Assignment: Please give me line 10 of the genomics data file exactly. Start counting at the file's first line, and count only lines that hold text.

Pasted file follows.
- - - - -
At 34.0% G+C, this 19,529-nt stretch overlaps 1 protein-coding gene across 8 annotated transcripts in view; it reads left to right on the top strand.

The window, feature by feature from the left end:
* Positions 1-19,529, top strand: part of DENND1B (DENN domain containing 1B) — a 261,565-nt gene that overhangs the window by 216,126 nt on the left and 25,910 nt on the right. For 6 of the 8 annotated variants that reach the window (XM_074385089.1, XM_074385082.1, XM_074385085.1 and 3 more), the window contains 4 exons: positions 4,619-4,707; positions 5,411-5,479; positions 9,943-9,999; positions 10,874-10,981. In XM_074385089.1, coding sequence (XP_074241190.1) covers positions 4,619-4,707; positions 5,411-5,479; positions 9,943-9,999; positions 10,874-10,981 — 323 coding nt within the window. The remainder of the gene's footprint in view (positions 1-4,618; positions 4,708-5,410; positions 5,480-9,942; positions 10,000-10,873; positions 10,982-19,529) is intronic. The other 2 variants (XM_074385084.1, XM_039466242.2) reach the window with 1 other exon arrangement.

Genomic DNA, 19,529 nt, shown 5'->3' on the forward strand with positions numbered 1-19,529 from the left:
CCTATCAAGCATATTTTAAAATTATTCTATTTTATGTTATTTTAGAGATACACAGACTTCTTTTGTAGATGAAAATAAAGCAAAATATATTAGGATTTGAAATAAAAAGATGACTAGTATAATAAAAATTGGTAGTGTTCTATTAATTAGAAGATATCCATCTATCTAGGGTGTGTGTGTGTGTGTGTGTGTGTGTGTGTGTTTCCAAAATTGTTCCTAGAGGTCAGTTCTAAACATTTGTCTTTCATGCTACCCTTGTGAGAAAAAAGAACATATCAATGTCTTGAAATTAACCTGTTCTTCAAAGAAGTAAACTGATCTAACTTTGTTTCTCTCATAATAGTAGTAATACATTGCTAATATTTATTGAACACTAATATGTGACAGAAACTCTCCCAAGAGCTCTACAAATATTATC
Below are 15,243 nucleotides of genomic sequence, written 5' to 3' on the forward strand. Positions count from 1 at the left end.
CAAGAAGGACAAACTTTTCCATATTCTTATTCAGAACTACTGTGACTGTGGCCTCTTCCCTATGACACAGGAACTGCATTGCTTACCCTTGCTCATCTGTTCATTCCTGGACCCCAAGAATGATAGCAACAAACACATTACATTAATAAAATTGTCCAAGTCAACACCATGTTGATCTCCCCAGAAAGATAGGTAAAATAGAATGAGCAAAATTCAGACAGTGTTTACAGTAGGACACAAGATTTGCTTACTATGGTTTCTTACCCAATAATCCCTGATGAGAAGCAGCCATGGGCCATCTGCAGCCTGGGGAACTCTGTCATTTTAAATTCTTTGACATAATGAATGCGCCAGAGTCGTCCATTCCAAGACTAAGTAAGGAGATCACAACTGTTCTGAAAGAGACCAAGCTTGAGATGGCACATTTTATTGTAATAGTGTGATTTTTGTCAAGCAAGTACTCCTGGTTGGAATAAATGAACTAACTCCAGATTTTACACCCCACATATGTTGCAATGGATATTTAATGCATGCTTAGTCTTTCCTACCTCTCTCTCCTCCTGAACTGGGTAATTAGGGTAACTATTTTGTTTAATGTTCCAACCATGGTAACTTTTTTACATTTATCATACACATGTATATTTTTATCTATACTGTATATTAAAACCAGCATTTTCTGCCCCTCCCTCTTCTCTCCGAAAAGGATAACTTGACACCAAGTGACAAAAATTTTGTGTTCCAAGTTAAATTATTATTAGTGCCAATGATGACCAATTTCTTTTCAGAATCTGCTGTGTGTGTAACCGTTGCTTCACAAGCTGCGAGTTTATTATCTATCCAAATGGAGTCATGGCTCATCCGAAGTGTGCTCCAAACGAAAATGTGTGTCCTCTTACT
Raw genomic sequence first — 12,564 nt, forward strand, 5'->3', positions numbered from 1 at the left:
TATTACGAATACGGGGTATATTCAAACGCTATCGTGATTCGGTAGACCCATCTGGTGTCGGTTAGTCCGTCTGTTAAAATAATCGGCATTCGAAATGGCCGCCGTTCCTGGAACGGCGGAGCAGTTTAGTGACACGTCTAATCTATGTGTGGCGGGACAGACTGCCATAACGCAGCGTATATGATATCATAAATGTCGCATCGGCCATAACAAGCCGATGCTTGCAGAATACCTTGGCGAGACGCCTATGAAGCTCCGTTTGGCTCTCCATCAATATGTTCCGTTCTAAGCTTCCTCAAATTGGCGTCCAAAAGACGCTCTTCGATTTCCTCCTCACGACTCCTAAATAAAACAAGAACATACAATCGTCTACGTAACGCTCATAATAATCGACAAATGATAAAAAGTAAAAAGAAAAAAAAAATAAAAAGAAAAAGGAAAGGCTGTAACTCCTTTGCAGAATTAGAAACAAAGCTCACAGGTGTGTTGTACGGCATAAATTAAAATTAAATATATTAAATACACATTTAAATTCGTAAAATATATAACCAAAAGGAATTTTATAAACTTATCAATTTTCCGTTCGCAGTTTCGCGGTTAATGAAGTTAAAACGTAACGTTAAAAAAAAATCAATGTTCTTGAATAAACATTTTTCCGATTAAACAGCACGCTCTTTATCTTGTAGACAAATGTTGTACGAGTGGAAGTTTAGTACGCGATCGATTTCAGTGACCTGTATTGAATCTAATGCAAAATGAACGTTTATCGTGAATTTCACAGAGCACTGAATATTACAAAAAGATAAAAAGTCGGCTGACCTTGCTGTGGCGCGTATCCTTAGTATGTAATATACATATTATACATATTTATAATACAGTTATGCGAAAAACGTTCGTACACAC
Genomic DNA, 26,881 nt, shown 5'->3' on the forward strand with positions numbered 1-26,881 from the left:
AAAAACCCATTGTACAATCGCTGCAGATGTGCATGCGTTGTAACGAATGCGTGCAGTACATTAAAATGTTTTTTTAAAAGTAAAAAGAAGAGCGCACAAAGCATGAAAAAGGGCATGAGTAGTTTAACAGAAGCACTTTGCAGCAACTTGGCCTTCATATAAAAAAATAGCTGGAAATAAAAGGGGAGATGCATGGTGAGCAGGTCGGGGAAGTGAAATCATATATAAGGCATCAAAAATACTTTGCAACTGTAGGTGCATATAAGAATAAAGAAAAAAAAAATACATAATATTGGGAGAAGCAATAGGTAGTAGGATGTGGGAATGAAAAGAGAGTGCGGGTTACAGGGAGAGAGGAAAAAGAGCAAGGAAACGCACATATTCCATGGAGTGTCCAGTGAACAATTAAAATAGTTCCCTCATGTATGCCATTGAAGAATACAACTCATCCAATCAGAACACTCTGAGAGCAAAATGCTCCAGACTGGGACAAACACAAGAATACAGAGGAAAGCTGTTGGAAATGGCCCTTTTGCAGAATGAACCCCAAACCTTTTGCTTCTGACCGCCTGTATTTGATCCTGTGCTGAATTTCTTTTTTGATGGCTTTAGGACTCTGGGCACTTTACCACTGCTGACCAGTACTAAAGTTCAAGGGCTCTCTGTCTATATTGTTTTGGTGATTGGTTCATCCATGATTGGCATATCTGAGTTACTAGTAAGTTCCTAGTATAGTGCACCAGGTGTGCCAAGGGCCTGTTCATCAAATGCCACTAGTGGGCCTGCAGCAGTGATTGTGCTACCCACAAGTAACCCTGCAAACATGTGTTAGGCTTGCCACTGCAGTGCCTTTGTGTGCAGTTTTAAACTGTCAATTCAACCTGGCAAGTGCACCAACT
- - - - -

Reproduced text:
Genomic DNA, 26,881 nt, shown 5'->3' on the forward strand with positions numbered 1-26,881 from the left: